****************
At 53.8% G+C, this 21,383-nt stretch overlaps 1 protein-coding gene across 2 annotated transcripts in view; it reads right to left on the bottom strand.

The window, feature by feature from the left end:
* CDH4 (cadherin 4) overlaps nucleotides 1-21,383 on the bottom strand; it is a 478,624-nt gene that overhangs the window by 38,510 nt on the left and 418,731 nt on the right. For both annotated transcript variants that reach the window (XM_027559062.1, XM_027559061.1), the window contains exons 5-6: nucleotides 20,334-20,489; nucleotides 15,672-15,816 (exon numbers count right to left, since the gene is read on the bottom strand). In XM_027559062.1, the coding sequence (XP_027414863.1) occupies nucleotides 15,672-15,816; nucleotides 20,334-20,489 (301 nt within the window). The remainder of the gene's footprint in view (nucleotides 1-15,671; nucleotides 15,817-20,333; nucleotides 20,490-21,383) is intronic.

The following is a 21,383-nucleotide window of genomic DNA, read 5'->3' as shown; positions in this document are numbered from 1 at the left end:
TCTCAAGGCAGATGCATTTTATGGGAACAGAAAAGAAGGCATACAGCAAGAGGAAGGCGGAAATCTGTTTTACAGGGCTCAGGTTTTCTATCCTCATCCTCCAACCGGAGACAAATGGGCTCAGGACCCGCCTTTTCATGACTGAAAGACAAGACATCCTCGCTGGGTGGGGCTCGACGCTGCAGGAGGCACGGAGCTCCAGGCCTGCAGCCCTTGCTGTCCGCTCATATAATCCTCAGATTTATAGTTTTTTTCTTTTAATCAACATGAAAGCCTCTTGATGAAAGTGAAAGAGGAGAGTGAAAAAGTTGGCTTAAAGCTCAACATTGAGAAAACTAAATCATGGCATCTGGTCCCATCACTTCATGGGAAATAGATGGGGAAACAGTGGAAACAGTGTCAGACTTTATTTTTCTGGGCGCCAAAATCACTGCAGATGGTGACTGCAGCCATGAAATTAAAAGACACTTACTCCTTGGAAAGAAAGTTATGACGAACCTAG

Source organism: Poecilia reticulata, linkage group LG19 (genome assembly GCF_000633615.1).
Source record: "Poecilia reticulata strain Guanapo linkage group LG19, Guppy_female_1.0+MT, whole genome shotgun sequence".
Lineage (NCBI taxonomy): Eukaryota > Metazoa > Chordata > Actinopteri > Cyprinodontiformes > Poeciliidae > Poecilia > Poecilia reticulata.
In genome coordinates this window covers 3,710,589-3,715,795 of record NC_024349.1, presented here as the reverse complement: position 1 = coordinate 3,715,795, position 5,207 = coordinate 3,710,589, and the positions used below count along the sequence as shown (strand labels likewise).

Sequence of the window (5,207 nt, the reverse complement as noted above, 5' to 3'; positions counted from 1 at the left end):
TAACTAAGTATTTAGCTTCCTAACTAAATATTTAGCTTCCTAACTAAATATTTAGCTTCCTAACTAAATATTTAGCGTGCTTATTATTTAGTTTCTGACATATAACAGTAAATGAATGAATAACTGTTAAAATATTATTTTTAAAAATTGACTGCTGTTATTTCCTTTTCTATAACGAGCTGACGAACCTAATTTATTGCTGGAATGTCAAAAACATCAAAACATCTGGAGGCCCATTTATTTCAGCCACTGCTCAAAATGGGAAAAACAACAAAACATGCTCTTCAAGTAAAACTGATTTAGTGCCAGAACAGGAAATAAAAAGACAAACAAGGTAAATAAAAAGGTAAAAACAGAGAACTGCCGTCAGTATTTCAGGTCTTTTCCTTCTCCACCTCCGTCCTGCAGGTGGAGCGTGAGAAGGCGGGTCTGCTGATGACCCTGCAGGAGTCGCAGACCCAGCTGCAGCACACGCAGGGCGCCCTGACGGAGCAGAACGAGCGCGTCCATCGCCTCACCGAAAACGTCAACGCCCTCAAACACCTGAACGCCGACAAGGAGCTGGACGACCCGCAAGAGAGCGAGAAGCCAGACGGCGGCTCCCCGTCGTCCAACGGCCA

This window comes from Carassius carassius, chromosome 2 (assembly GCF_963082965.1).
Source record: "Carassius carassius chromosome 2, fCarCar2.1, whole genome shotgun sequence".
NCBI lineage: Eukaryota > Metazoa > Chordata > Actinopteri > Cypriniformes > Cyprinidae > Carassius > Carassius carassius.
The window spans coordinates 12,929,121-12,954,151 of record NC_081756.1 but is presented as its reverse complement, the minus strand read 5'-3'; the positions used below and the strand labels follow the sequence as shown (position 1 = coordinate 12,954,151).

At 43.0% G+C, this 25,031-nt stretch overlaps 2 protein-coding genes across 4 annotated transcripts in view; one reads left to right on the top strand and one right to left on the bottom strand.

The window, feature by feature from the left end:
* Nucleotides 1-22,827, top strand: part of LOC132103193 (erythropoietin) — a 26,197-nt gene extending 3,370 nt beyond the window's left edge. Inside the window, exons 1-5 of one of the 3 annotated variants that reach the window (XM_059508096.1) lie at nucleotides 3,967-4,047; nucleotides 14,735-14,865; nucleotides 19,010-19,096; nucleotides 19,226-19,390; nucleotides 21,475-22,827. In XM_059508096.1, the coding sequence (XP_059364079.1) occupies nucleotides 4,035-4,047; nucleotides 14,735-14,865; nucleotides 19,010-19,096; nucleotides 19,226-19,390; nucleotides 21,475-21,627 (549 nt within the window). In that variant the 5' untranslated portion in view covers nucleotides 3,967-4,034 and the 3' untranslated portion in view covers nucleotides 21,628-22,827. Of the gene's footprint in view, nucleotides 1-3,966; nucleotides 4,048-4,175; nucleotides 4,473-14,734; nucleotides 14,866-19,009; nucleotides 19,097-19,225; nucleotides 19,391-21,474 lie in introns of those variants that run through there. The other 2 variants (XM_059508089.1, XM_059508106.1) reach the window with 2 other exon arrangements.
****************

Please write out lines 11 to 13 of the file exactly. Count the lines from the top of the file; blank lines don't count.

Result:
TAACTAAGTATTTAGCTTCCTAACTAAATATTTAGCTTCCTAACTAAATATTTAGCTTCCTAACTAAATATTTAGCGTGCTTATTATTTAGTTTCTGACATATAACAGTAAATGAATGAATAACTGTTAAAATATTATTTTTAAAAATTGACTGCTGTTATTTCCTTTTCTATAACGAGCTGACGAACCTAATTTATTGCTGGAATGTCAAAAACATCAAAACATCTGGAGGCCCATTTATTTCAGCCACTGCTCAAAATGGGAAAAACAACAAAACATGCTCTTCAAGTAAAACTGATTTAGTGCCAGAACAGGAAATAAAAAGACAAACAAGGTAAATAAAAAGGTAAAAACAGAGAACTGCCGTCAGTATTTCAGGTCTTTTCCTTCTCCACCTCCGTCCTGCAGGTGGAGCGTGAGAAGGCGGGTCTGCTGATGACCCTGCAGGAGTCGCAGACCCAGCTGCAGCACACGCAGGGCGCCCTGACGGAGCAGAACGAGCGCGTCCATCGCCTCACCGAAAACGTCAACGCCCTCAAACACCTGAACGCCGACAAGGAGCTGGACGACCCGCAAGAGAGCGAGAAGCCAGACGGCGGCTCCCCGTCGTCCAACGGCCA

This window comes from Carassius carassius, chromosome 2 (assembly GCF_963082965.1).
Source record: "Carassius carassius chromosome 2, fCarCar2.1, whole genome shotgun sequence".